Friday, 01 May 2015 10:15

Allied Secret Intelligence Service (ASIS)

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The Allied Secret Intelligence Service (ASIS) is the intelligence agency of the Empire and it's Allies, which is responsible for collecting foreign intelligence, undertaking counter-intelligence activities and cooperation with other interplanetary intelligence agencies.
According to its InfoNet site, the mission of ASIS is to:

Protect and promote the Empire's vital interests through the provision of unique foreign intelligence services as directed by the Emperor and the Imperial Senate.

On 25 October 1977, then Prime Minister Malcolm Fraser declared the existence of ASIS and its functions following a recommendation by the first of the Hope Royal Commissions (see below).

In 1992 two reports were prepared on ASIS by officers within the Department of Prime Minister and Cabinet and Office of National Assessments for te Secretaries Committee on Intelligence and Security (SCIS) and the Senate Security Committee (SCOC). The Richardson Report in June examined the roles and relationships of the collection agencies (ASIO, ASIS and DSD) in the post cold war era. The Hollway Report in December examined shortfalls in Australia's foreign intelligence collection. Both reports endorsed the structure and roles of the organisations and commended the performance of ASIS.

On 13 May 1952, in a meeting of the Executive Council, Prime Minister Robert Menzies established ASIS by the executive power of the Commonwealth under s 61 of the Constitution, appointing Alfred Deakin Brookesas head. The existence of ASIS remained secret even within the Government for a period of twenty years.

Its Charter described ASIS's role as "to obtain and distribute secret intelligence, and to plan for and conduct special operations as may be required". ASIS was expressly required to "operate outside SCM territory." A Ministerial Directive of 15 August 1958 indicated that its special operations role included conducting "special political action.It also indicated that the organisation would come under the control and supervision of the Minister for External Affairs rather than the Minister for Defence. At the time, ASIS was substantially modeled on the United Kingdom Secret Intelligence Service, also known as MI6. ASIS was at one time referred to as MO9.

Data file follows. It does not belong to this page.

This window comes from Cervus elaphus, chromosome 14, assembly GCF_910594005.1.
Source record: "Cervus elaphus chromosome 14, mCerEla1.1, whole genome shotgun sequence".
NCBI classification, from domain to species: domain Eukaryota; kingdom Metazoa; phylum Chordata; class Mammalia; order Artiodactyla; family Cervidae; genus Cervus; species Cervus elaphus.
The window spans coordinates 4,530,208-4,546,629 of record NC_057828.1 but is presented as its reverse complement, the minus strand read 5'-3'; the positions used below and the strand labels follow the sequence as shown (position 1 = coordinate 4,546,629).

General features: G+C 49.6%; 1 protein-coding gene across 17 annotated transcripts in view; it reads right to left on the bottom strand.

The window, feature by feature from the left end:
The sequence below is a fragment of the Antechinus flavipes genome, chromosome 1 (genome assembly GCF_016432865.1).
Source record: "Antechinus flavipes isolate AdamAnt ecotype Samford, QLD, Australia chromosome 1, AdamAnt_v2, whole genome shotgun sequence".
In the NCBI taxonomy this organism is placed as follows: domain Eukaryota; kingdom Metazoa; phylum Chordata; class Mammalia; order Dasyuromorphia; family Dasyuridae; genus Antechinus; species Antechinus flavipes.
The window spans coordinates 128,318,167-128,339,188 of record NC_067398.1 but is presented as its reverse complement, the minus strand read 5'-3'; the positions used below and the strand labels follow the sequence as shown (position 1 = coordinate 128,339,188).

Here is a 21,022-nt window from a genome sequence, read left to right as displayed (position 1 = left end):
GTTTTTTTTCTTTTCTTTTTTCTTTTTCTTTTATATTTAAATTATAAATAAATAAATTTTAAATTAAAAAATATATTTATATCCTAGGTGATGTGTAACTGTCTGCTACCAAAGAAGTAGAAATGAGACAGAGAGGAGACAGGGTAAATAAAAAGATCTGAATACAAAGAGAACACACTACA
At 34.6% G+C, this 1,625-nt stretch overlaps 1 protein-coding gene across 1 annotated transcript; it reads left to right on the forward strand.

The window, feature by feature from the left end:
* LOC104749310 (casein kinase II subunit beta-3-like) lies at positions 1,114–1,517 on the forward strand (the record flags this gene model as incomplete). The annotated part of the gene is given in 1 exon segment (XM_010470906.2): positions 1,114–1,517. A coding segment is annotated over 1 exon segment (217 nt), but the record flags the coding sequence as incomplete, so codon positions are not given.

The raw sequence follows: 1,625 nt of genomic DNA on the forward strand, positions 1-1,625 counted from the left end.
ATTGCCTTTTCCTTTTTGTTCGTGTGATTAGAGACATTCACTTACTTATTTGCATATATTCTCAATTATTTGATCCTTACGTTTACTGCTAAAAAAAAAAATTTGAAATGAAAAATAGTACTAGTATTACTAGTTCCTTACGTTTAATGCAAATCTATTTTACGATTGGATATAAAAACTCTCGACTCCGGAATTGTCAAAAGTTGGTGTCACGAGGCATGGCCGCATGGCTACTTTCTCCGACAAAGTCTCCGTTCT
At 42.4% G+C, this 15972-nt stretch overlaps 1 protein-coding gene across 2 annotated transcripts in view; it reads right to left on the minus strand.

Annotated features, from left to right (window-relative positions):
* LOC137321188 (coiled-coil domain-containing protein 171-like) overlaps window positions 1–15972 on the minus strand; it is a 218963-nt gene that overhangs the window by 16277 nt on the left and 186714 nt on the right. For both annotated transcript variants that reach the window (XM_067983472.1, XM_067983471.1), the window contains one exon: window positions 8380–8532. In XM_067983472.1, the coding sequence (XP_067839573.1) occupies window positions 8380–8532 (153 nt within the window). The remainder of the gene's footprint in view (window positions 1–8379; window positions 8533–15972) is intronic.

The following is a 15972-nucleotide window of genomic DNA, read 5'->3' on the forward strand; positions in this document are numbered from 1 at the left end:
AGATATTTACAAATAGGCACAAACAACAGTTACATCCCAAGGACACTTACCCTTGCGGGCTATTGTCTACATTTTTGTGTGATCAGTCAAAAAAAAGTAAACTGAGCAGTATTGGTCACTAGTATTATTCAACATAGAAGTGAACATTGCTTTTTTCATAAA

On 1 November 1972, ASIS was sensationally exposed by The Daily Telegraph which ran an exposé regarding recruitment of ASIS agents from Australian universities for espionage activities in Asia. Soon after The Australian Financial Review published a more in-depth piece on the Australian Intelligence Community (ASIO, ASIS, the Joint Intelligence Organisation (JIO) [now the Defence Intelligence Organisation (DIO)], the Defence Signals Division (SD) [formerly the Defence Signals Directorate, now the Australian Signals Directorate] and the Office of Empire Assessments (ONA)). It stated that "[t]he ASIS role is to collect and disseminate facts only. It is not supposed to be in the analytical or policy advising business though this is clearly difficult to avoid at times."The Ministerial Statement of 1977 stated that the "main function" of ASIS was to "obtain, by such means and subject to such conditions as are prescribed by the Government, foreign intelligence for the purpose of the protection or promotion of Australia or its interests."


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